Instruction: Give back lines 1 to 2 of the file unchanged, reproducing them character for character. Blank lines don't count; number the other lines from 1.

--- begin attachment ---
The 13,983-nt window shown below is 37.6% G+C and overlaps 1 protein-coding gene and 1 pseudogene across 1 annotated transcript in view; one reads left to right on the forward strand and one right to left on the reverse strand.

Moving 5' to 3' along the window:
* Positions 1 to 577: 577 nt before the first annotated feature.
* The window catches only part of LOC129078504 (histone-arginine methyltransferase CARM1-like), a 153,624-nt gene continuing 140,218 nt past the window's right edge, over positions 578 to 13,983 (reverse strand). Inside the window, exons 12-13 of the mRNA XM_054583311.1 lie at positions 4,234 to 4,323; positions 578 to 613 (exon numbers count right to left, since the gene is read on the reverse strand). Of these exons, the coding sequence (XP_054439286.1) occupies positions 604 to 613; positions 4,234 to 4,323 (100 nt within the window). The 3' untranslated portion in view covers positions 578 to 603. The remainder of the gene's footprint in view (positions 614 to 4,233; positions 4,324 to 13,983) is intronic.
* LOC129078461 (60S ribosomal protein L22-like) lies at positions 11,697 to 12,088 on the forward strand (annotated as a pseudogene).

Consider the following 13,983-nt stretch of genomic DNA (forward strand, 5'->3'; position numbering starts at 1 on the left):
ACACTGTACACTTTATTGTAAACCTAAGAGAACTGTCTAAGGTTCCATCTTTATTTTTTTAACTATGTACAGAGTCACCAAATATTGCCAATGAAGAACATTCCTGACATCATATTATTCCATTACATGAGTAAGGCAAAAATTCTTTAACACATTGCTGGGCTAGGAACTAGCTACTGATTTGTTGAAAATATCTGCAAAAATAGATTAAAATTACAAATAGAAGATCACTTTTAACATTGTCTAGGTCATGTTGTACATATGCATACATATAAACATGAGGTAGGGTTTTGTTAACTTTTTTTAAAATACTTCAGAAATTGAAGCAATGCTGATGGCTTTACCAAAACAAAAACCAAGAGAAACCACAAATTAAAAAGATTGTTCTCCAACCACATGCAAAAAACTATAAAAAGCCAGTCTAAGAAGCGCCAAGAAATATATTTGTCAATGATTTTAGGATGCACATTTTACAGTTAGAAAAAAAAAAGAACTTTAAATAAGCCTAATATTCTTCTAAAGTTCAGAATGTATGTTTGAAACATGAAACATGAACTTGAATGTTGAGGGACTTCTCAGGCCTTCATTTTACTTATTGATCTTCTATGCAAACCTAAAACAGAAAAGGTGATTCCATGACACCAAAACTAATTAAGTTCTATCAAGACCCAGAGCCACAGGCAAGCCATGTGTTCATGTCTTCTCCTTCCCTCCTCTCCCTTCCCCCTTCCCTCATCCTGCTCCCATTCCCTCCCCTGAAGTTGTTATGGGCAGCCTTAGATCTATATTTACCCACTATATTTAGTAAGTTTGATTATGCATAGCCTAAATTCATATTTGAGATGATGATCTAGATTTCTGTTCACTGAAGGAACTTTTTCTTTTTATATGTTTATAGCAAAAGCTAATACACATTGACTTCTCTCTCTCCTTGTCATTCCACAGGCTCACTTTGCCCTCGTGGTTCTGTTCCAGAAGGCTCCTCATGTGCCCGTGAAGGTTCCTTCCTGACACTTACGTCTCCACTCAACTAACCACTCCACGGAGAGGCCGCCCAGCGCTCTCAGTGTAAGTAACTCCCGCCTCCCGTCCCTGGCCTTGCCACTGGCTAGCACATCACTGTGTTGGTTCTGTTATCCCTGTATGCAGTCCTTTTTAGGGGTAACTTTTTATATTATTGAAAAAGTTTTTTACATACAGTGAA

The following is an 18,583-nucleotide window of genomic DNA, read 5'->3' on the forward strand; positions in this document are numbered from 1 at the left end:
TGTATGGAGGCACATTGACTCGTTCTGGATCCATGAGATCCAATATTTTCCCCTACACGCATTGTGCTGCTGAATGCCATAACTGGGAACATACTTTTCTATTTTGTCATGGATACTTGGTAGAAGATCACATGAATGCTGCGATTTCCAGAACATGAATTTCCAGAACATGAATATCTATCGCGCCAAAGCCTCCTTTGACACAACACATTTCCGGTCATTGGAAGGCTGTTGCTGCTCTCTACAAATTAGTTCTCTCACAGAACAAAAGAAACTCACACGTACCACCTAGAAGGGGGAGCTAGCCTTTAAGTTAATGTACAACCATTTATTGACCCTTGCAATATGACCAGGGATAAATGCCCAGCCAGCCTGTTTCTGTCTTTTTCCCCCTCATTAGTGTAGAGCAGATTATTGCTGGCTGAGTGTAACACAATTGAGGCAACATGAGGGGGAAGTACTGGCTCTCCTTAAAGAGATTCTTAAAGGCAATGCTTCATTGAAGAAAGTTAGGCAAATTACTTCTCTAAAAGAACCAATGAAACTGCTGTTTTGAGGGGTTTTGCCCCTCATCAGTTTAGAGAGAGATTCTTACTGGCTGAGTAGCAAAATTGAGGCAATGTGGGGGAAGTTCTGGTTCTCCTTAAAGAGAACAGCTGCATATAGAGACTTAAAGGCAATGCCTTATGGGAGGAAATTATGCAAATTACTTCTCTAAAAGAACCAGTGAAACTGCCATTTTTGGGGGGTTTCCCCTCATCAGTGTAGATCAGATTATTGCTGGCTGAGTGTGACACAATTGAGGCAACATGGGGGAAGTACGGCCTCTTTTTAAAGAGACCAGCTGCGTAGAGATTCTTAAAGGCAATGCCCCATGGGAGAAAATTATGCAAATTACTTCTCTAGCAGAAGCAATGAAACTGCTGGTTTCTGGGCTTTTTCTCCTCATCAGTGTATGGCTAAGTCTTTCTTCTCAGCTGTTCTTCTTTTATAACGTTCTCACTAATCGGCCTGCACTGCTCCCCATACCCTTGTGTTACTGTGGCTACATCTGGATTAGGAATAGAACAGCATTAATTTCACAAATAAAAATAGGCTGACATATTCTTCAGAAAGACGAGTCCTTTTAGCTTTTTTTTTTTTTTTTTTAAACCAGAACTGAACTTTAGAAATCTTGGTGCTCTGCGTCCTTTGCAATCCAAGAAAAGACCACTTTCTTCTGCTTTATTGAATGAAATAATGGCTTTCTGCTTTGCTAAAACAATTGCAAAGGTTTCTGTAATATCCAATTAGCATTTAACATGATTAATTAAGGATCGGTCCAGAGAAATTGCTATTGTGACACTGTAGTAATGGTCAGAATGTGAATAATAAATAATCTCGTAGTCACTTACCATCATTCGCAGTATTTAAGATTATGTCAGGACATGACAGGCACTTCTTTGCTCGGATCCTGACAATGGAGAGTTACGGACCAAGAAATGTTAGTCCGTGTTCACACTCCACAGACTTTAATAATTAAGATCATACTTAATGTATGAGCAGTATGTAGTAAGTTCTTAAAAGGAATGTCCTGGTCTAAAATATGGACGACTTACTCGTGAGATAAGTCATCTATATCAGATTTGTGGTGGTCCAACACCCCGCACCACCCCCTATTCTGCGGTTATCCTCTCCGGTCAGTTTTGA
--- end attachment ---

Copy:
The 13,983-nt window shown below is 37.6% G+C and overlaps 1 protein-coding gene and 1 pseudogene across 1 annotated transcript in view; one reads left to right on the forward strand and one right to left on the reverse strand.

Moving 5' to 3' along the window: